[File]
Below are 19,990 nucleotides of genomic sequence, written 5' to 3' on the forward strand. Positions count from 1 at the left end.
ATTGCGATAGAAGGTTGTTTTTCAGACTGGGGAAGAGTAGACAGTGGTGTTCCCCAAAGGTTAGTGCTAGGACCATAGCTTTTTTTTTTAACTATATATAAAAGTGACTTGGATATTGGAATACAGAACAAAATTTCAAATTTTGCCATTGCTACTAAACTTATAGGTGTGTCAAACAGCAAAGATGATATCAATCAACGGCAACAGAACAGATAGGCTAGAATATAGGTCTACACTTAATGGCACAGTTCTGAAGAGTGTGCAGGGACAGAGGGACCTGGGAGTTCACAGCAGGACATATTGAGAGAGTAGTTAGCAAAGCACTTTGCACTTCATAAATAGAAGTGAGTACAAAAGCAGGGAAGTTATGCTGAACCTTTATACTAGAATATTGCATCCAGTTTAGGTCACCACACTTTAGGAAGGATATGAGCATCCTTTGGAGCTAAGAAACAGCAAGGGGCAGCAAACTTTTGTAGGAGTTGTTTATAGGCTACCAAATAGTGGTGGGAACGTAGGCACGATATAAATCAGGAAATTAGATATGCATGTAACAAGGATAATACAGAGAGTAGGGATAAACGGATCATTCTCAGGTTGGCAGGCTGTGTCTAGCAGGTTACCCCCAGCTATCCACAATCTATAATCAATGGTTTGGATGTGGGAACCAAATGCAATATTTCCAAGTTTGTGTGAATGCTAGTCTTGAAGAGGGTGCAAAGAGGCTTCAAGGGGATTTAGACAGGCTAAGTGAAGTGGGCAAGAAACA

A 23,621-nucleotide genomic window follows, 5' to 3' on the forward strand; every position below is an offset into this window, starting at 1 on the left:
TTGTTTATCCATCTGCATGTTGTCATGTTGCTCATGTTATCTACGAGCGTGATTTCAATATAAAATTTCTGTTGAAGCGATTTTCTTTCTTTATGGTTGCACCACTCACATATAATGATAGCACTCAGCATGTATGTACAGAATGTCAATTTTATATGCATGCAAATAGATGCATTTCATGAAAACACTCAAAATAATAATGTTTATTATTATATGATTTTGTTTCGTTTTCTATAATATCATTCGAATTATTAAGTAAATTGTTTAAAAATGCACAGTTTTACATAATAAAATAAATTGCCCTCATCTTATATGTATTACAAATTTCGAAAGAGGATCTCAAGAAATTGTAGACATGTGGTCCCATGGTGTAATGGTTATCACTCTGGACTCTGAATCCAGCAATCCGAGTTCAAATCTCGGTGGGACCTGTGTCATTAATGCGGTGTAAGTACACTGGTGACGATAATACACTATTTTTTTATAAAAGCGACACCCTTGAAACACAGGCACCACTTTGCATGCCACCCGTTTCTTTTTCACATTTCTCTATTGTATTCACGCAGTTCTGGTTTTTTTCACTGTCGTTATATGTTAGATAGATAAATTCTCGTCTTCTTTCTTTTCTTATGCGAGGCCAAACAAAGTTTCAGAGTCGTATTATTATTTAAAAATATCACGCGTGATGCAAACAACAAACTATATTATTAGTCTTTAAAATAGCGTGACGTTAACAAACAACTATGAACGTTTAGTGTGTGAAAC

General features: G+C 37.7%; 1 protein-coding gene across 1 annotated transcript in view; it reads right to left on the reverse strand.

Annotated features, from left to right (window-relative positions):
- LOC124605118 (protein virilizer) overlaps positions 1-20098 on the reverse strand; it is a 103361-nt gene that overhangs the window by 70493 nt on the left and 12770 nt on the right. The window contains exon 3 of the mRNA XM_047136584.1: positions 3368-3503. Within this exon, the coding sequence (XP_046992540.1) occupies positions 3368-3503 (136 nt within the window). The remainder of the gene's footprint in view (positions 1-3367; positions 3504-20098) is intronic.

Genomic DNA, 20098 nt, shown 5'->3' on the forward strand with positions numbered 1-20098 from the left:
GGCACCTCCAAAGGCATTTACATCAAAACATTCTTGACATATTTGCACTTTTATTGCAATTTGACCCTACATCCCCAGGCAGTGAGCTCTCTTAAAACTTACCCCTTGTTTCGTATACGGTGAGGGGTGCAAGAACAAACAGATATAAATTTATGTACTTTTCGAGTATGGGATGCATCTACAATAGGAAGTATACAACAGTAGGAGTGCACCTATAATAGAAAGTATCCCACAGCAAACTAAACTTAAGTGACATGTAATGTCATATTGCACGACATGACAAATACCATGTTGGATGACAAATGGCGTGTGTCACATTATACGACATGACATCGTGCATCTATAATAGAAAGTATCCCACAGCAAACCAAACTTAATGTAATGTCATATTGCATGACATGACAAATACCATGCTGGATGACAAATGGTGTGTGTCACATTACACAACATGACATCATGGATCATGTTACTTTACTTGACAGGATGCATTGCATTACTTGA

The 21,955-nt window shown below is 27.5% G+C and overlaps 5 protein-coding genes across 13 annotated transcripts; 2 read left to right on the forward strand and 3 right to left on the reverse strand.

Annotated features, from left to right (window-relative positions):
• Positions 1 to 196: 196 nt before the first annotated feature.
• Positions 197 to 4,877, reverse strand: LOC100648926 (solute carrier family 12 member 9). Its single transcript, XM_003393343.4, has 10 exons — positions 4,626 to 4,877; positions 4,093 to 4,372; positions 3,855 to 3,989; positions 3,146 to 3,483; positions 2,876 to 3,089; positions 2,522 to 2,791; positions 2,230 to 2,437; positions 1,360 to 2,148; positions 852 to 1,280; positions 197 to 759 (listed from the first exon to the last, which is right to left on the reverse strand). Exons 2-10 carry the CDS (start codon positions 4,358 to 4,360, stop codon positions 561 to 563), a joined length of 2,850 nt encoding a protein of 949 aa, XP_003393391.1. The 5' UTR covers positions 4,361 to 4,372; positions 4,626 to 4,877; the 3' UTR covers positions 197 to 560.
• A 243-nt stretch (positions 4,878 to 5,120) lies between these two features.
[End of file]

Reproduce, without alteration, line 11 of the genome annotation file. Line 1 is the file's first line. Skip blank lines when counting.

Annotated features, from left to right (window-relative positions):